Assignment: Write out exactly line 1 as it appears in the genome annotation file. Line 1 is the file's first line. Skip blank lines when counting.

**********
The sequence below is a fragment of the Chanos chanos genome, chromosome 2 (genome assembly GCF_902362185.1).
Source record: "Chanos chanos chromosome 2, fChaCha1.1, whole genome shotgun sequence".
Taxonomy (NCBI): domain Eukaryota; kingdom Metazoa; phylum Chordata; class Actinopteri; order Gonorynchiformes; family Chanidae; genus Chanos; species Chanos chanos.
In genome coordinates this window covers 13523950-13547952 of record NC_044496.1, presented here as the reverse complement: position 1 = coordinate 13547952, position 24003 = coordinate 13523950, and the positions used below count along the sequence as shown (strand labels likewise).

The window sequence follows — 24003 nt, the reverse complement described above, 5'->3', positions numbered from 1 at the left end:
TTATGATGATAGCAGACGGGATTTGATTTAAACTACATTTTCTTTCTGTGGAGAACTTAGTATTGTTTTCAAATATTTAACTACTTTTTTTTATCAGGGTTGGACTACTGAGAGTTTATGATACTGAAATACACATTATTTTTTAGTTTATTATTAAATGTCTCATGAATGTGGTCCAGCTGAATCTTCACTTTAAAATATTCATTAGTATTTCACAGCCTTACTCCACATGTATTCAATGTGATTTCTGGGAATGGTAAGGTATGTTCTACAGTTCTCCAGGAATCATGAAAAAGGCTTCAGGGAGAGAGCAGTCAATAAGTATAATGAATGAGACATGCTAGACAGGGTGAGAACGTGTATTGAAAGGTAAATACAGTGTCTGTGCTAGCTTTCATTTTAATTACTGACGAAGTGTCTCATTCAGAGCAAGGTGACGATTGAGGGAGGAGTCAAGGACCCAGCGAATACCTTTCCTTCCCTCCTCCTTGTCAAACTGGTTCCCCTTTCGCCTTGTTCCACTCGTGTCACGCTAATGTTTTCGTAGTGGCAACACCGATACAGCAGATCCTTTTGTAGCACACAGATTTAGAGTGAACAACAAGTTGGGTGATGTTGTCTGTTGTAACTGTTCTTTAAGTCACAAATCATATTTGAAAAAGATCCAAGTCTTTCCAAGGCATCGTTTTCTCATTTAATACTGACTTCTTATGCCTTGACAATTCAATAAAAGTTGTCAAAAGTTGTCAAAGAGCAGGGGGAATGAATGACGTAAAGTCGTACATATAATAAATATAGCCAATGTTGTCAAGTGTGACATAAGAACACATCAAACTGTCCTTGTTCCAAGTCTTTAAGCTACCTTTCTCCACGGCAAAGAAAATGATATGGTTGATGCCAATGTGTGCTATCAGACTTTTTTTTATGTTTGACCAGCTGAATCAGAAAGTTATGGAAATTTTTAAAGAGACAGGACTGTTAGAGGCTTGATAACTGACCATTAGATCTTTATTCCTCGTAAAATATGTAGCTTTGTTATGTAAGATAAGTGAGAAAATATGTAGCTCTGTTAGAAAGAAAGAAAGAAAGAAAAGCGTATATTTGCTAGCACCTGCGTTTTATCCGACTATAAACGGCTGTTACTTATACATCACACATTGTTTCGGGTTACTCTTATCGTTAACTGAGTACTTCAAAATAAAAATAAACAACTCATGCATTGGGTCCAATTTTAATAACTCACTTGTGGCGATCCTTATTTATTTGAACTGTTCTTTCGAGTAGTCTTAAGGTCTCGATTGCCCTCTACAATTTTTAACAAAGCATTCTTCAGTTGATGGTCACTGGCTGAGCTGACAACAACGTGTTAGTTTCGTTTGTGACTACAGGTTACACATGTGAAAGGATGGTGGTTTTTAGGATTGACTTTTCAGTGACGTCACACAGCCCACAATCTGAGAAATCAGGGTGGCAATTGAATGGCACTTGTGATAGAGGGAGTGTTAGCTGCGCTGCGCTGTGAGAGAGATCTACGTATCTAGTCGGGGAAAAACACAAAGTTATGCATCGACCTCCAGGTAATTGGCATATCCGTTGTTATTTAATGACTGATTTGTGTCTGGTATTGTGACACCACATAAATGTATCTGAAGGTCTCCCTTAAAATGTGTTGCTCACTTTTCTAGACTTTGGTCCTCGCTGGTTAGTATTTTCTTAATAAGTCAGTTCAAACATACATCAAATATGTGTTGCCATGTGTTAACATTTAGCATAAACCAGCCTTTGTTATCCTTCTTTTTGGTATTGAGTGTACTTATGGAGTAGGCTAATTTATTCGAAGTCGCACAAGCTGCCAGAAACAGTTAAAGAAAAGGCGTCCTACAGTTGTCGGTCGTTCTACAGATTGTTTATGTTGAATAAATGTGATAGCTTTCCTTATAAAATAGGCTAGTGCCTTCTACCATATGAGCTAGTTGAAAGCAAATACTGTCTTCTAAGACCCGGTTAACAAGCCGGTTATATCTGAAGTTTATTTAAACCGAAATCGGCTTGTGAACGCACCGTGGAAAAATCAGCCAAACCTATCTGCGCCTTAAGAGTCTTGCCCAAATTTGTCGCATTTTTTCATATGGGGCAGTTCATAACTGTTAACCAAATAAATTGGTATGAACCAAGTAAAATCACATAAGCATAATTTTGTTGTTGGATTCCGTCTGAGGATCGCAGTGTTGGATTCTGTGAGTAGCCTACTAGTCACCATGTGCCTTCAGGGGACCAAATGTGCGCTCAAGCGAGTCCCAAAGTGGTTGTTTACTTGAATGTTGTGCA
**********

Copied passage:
The sequence below is a fragment of the Chanos chanos genome, chromosome 2 (genome assembly GCF_902362185.1).